- John McPhee was able to spend time and get to know Bill Bradley during his heydays at Princeton. McPhee beautifully writes about Bill, not only as a basketball player but as a person too
- I watched the general flow on the court for a while, and it was soon clear enough who had drawn the crowd, and that he was the most graceful and classical basketball player who had ever been near Princeton, to say the very least. Every motion developed in its simplest form. Every motion repeated itself precisely when he used it again. He was remarkably fast, but he ran easily. His passes were so good that they were difficult to follow. Every so often, and not often enough, I thought, he stopped and went high into the air with the ball, his arms rising until his hands were at right angles to one another and high above him, and a long jump shot would go into the net. My father, once a college basketball player himself, was so moved by this that he nudged me with his elbow. It was not the two points, obviously enough—it was the form and the manner with which they had been scored. I looked from the boy’s number down to the mimeographed sheet in my hand. His name was Bill Bradley. He was six feet, five inches tall. And he came from Crystal City, Missouri.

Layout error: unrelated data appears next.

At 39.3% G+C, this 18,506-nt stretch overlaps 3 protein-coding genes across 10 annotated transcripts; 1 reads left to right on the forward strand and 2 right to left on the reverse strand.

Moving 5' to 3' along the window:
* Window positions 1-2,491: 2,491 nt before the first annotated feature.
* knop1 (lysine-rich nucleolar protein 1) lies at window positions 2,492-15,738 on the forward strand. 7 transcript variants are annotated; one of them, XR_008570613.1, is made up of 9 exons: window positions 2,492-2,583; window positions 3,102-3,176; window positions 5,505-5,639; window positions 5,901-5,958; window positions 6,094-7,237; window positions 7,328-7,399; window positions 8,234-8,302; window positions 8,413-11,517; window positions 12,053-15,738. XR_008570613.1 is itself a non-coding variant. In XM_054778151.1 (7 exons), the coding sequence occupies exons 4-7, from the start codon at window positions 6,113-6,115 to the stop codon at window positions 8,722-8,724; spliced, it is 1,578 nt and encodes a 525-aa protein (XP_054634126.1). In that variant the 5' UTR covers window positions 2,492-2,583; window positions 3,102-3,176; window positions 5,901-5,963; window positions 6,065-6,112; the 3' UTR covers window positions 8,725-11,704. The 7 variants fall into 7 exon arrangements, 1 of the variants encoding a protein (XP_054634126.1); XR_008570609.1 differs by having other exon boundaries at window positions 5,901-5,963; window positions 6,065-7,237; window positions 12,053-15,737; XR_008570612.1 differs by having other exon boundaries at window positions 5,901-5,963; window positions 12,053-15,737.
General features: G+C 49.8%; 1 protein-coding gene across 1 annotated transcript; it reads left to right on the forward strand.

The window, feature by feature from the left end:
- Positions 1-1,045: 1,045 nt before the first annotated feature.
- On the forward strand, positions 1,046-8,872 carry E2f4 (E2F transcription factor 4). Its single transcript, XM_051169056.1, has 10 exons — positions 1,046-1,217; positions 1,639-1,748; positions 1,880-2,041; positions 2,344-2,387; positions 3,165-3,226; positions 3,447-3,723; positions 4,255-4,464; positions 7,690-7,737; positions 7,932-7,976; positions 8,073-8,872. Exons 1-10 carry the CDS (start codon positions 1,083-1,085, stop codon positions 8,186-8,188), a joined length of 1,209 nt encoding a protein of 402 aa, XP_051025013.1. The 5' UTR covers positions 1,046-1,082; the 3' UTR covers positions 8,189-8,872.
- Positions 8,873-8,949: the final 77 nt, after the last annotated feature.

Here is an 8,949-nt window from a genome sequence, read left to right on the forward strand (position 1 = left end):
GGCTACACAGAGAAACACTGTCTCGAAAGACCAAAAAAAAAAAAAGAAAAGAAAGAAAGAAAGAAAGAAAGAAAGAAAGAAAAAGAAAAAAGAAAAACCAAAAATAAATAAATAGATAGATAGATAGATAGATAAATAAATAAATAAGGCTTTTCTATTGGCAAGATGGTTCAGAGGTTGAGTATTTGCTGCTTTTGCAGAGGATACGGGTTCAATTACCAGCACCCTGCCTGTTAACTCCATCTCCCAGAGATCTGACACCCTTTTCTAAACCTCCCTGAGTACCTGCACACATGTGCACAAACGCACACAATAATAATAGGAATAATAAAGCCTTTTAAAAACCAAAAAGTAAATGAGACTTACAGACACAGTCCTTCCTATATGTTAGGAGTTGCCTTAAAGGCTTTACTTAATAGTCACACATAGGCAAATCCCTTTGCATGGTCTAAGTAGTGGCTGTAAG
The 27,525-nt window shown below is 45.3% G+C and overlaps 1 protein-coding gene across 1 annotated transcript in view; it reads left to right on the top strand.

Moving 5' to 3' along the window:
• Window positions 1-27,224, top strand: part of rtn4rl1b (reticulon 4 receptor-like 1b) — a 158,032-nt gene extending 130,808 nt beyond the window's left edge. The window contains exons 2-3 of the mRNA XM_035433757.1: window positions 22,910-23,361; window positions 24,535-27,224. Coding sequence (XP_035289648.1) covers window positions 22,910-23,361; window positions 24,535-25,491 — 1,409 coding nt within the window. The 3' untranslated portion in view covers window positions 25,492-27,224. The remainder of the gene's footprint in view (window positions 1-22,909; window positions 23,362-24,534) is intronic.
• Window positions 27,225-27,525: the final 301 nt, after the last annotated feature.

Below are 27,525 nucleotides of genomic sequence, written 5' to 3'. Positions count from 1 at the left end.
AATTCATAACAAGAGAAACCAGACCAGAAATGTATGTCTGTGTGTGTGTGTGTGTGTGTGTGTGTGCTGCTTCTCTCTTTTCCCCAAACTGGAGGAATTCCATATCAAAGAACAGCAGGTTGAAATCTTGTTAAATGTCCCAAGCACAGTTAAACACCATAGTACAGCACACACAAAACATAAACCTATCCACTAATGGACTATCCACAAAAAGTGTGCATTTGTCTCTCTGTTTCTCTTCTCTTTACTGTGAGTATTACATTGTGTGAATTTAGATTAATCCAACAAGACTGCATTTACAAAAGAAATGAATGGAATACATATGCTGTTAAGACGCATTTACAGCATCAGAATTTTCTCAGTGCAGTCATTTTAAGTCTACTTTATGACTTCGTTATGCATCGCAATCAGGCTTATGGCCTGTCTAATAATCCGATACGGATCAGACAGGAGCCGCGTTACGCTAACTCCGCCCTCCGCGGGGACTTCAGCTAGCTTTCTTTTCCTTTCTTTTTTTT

- He not only worked hard on defense, for example, he worked hard on defense when the other team was hopelessly beaten. He did all kinds of things he didn’t have to do simply because those were the dimensions of the game.
- The most interesting thing about Bill Bradley was not just that he was a great basketball player, but that he succeeded so amply in other things that he was doing at the same time, reached a more promising level of attainment, and, in the end, put basketball aside because he had something better to do.